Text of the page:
Why is the fighter jet debate so fraught with political baggage?

A recurring theme of the fighter jet debate is that it would go immensely smoother if it were not for all the partisan grandstanding and bickering gumming up the process.  Politics has a nasty habit of delaying or sometime outright ending a promising defence acquisition.  Politicians, eager to sway public favor, will demonize a program while in opposition, only to bungle the process themselves once in power.

Much like being stuck for 10 minutes in the Tim Horton's drive-through, it is a Canadian tradition.  It is also infuriating.

Going all the way back to the Avro Arrow (and even further back), Canadian military procurement has been fraught with political intervention.  It has become so commonplace that it is difficult to find an example where politics has not played a major role.

The FWSAR replacement was a prime example.  What should have been a straight-forward process ended up taking well over a decade (and counting) thanks to a mess of sole-sourcing, rigged requirements, and legal challenges.  

The process of replacing the Sea King is an even more glaring example.  The original replacement, the EH101 "Merlin", was decried as a "Cadillac" by soon-to-be PM Jean Chretien.  Following a Liberal election victory 1993, the deal was shelved to great expense.  In hindsight, this was a disastrous move.  Only now, more than 20 years later, are we finally seeing the Sea King fly off into the sunset.

The CF-18 replacement seems to have suffered a similar fate.

It started out simply enough.  Knowing that the CF-18 was nearing the end of its service life, Canada made the reasonable decision to join America's ambitious plan to develop a successor to the F-16 and F/A-18.  This concept certainly seemed like a winner on paper.  The JSF was envisioned as an affordable fighter that would utilize economies of scale similar to the F-16 to bring the unit cost down even further.

We all know how that went.

What should have been a basic, multirole fighter soon became a classic example of feature creep.  Instead of just replacing the workhorse F-16 and F/A-18, it was to replace the niche AV-8B Harrier, A-10 Warthog, and (to a point( the F-117 Nighthawk.  On top of this, the decision to end F-22 production put more pressure on the JSF to take on more of an air-superiority role.  This resulted in a fighter that was much heavier, much more technologically advanced, and much pricier than initially envisioned.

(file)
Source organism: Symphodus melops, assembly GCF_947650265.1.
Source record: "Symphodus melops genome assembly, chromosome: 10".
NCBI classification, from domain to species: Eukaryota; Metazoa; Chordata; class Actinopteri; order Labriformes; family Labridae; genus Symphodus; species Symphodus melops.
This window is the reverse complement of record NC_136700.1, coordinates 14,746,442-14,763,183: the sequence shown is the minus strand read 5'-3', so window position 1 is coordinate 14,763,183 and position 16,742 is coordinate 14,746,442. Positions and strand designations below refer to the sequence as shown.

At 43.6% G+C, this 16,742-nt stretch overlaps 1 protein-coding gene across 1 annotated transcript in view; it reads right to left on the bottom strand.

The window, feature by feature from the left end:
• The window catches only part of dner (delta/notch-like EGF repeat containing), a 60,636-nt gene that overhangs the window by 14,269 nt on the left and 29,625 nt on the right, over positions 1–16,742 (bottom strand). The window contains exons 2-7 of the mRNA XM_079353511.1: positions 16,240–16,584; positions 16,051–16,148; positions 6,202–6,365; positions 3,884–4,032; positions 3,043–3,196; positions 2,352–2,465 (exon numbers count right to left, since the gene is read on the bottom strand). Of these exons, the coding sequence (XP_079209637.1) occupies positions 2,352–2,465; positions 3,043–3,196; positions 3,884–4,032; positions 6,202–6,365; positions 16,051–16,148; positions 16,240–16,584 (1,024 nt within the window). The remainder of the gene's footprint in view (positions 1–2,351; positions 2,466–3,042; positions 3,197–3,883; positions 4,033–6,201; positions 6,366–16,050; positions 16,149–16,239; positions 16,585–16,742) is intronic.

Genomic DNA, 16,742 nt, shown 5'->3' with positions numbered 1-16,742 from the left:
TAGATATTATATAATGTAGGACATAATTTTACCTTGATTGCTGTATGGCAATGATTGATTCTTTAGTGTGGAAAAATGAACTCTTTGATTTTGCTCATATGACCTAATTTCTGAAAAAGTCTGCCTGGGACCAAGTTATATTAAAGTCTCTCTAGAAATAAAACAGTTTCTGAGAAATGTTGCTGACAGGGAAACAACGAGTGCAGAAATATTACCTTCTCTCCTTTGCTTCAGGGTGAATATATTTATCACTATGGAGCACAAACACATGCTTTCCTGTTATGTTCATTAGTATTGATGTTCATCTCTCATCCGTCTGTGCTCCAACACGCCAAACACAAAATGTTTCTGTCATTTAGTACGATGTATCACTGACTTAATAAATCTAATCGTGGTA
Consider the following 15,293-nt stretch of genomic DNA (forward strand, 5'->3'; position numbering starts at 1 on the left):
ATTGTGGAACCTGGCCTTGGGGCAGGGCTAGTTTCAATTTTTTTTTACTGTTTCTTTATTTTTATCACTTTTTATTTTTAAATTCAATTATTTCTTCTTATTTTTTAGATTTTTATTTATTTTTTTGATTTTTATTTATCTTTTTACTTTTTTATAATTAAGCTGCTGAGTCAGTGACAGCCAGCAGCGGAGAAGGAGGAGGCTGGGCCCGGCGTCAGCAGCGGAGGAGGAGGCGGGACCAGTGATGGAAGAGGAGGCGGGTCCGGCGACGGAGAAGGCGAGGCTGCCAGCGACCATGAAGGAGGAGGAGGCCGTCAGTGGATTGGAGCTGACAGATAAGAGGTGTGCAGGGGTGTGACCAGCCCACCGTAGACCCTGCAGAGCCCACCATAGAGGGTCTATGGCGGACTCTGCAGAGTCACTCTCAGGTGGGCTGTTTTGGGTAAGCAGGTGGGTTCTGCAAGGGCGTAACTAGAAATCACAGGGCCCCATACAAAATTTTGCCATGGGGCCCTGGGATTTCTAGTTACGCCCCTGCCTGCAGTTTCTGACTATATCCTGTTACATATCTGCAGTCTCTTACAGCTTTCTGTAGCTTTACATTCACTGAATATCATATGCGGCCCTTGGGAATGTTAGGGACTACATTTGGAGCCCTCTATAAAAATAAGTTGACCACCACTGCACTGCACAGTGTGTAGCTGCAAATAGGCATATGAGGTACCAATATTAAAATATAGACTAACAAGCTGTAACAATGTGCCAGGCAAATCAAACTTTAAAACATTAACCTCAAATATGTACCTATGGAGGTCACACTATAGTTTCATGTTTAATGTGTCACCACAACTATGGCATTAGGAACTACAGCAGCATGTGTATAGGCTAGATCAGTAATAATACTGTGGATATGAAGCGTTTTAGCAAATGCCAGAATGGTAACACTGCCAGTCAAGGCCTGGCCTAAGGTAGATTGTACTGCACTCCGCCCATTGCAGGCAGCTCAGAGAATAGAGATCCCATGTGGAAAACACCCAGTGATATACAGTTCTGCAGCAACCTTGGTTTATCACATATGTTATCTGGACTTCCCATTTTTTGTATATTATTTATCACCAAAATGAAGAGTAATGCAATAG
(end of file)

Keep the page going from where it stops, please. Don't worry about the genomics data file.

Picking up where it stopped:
The F-35 program became so disjointed that the Harper Government took a giant step back from Canada's planned purchase to evaluate other fighters.  The (at the time) opposition Liberals did one better and announced the intention to scrap the F-35 buy entirely in favor of competition.

This extra delay has led to the CF-18 fleet needing to soldier on for much longer than planned.  To they point where we need to supplement our own aging fleet with another nation's hand-me-downs.


All of this would seem to beg the question:  "Why are we letting politicians gum up the process so much?"

In a perfect world, politics would have no place in military procurement.  The military would simply procure the assets it needs based on its own criteria.  Decisions would be left to those who have in-depth knowledge on the subject, and to those whom would actually be USING the equipment.

(Then again, a perfect world would not require any military at all...)

Unfortunately, letting the military pick its own equipment comes with its own set of shortfalls.  Giving them a blank cheque would quickly empty the coffers, so a budget would need to be set and enforced.  That budget would need be set by the Government, obviously, giving them ultimate control.

Even when given a set budget, the military would still need to decide how to best divvy that cash up.  Each branch would argue for a larger piece of the pie.  The RCN would demand more for its new frigates, while the RCAF would demand more for new fighters, etc.